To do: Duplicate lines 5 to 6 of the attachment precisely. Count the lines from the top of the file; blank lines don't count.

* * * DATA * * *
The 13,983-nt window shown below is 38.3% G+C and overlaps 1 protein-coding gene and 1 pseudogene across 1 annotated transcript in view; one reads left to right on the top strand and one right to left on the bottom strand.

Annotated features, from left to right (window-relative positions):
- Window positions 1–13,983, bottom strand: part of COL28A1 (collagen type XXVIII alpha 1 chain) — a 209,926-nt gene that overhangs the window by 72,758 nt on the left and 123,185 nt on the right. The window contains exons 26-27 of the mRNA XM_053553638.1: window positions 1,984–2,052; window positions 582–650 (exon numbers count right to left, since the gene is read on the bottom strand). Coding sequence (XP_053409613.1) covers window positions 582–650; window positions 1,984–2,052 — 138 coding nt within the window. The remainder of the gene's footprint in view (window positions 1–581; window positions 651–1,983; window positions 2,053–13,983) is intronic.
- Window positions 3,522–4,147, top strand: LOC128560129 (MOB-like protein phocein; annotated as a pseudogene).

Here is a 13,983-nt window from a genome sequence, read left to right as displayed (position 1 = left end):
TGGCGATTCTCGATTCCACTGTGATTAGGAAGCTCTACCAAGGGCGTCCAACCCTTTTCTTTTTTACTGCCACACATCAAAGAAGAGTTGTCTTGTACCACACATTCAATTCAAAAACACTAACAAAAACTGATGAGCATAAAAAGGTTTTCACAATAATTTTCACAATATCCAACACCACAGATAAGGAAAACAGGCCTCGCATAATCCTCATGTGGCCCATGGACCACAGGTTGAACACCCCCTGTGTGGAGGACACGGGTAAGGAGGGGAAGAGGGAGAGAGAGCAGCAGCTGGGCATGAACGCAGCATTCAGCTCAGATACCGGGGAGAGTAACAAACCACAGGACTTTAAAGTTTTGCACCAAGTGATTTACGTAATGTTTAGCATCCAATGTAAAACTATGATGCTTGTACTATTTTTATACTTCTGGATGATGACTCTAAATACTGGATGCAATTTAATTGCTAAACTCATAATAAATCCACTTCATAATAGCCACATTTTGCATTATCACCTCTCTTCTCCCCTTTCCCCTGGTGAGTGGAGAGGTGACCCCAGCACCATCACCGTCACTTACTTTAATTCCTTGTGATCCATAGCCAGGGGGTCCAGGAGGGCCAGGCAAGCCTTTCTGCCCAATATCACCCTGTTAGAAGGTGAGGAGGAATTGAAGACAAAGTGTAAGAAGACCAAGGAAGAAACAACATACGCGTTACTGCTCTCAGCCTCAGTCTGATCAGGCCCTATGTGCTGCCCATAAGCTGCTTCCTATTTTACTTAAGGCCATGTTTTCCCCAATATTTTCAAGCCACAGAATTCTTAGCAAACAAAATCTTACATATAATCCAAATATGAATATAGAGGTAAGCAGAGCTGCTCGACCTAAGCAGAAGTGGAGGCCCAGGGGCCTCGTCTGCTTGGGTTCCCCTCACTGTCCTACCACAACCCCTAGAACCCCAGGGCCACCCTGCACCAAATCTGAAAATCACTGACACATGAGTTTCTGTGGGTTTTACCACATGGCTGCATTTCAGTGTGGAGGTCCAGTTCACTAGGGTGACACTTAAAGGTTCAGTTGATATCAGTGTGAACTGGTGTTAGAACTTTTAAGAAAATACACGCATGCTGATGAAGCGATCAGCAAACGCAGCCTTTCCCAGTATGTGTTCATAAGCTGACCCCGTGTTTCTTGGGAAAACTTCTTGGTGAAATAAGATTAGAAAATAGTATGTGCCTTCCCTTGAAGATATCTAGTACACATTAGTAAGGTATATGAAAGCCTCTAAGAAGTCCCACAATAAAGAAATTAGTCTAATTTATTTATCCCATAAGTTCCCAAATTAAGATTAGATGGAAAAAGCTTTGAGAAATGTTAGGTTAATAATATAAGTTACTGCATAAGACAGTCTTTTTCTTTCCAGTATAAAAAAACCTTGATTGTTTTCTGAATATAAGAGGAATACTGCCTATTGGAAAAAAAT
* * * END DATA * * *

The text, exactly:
Here is a 13,983-nt window from a genome sequence, read left to right as displayed (position 1 = left end):
TGGCGATTCTCGATTCCACTGTGATTAGGAAGCTCTACCAAGGGCGTCCAACCCTTTTCTTTTTTACTGCCACACATCAAAGAAGAGTTGTCTTGTACCACACATTCAATTCAAAAACACTAACAAAAACTGATGAGCATAAAAAGGTTTTCACAATAATTTTCACAATATCCAACACCACAGATAAGGAAAACAGGCCTCGCATAATCCTCATGTGGCCCATGGACCACAGGTTGAACACCCCCTGTGTGGAGGACACGGGTAAGGAGGGGAAGAGGGAGAGAGAGCAGCAGCTGGGCATGAACGCAGCATTCAGCTCAGATACCGGGGAGAGTAACAAACCACAGGACTTTAAAGTTTTGCACCAAGTGATTTACGTAATGTTTAGCATCCAATGTAAAACTATGATGCTTGTACTATTTTTATACTTCTGGATGATGACTCTAAATACTGGATGCAATTTAATTGCTAAACTCATAATAAATCCACTTCATAATAGCCACATTTTGCATTATCACCTCTCTTCTCCCCTTTCCCCTGGTGAGTGGAGAGGTGACCCCAGCACCATCACCGTCACTTACTTTAATTCCTTGTGATCCATAGCCAGGGGGTCCAGGAGGGCCAGGCAAGCCTTTCTGCCCAATATCACCCTGTTAGAAGGTGAGGAGGAATTGAAGACAAAGTGTAAGAAGACCAAGGAAGAAACAACATACGCGTTACTGCTCTCAGCCTCAGTCTGATCAGGCCCTATGTGCTGCCCATAAGCTGCTTCCTATTTTACTTAAGGCCATGTTTTCCCCAATATTTTCAAGCCACAGAATTCTTAGCAAACAAAATCTTACATATAATCCAAATATGAATATAGAGGTAAGCAGAGCTGCTCGACCTAAGCAGAAGTGGAGGCCCAGGGGCCTCGTCTGCTTGGGTTCCCCTCACTGTCCTACCACAACCCCTAGAACCCCAGGGCCACCCTGCACCAAATCTGAAAATCACTGACACATGAGTTTCTGTGGGTTTTACCACATGGCTGCATTTCAGTGTGGAGGTCCAGTTCACTAGGGTGACACTTAAAGGTTCAGTTGATATCAGTGTGAACTGGTGTTAGAACTTTTAAGAAAATACACGCATGCTGATGAAGCGATCAGCAAACGCAGCCTTTCCCAGTATGTGTTCATAAGCTGACCCCGTGTTTCTTGGGAAAACTTCTTGGTGAAATAAGATTAGAAAATAGTATGTGCCTTCCCTTGAAGATATCTAGTACACATTAGTAAGGTATATGAAAGCCTCTAAGAAGTCCCACAATAAAGAAATTAGTCTAATTTATTTATCCCATAAGTTCCCAAATTAAGATTAGATGGAAAAAGCTTTGAGAAATGTTAGGTTAATAATATAAGTTACTGCATAAGACAGTCTTTTTCTTTCCAGTATAAAAAAACCTTGATTGTTTTCTGAATATAAGAGGAATACTGCCTATTGGAAAAAAAT